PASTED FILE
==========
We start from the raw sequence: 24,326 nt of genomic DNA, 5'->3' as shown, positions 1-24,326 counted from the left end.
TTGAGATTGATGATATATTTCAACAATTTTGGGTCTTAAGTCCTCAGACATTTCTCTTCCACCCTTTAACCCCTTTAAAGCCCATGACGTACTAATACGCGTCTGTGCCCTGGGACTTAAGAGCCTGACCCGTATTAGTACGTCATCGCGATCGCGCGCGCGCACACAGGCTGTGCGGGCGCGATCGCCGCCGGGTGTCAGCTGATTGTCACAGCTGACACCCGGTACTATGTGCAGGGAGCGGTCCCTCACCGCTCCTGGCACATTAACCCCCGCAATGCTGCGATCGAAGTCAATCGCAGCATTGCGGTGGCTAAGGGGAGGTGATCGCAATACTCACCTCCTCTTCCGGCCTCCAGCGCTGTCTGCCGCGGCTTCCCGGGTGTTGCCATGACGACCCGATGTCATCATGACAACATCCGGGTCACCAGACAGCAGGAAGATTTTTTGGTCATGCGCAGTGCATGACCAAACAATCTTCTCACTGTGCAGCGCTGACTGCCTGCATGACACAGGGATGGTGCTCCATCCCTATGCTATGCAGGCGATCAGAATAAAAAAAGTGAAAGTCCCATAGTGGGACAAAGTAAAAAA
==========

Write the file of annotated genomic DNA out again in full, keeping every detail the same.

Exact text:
We start from the raw sequence: 24,326 nt of genomic DNA, 5'->3' as shown, positions 1-24,326 counted from the left end.
TTGAGATTGATGATATATTTCAACAATTTTGGGTCTTAAGTCCTCAGACATTTCTCTTCCACCCTTTAACCCCTTTAAAGCCCATGACGTACTAATACGCGTCTGTGCCCTGGGACTTAAGAGCCTGACCCGTATTAGTACGTCATCGCGATCGCGCGCGCGCACACAGGCTGTGCGGGCGCGATCGCCGCCGGGTGTCAGCTGATTGTCACAGCTGACACCCGGTACTATGTGCAGGGAGCGGTCCCTCACCGCTCCTGGCACATTAACCCCCGCAATGCTGCGATCGAAGTCAATCGCAGCATTGCGGTGGCTAAGGGGAGGTGATCGCAATACTCACCTCCTCTTCCGGCCTCCAGCGCTGTCTGCCGCGGCTTCCCGGGTGTTGCCATGACGACCCGATGTCATCATGACAACATCCGGGTCACCAGACAGCAGGAAGATTTTTTGGTCATGCGCAGTGCATGACCAAACAATCTTCTCACTGTGCAGCGCTGACTGCCTGCATGACACAGGGATGGTGCTCCATCCCTATGCTATGCAGGCGATCAGAATAAAAAAAGTGAAAGTCCCATAGTGGGACAAAGTAAAAAA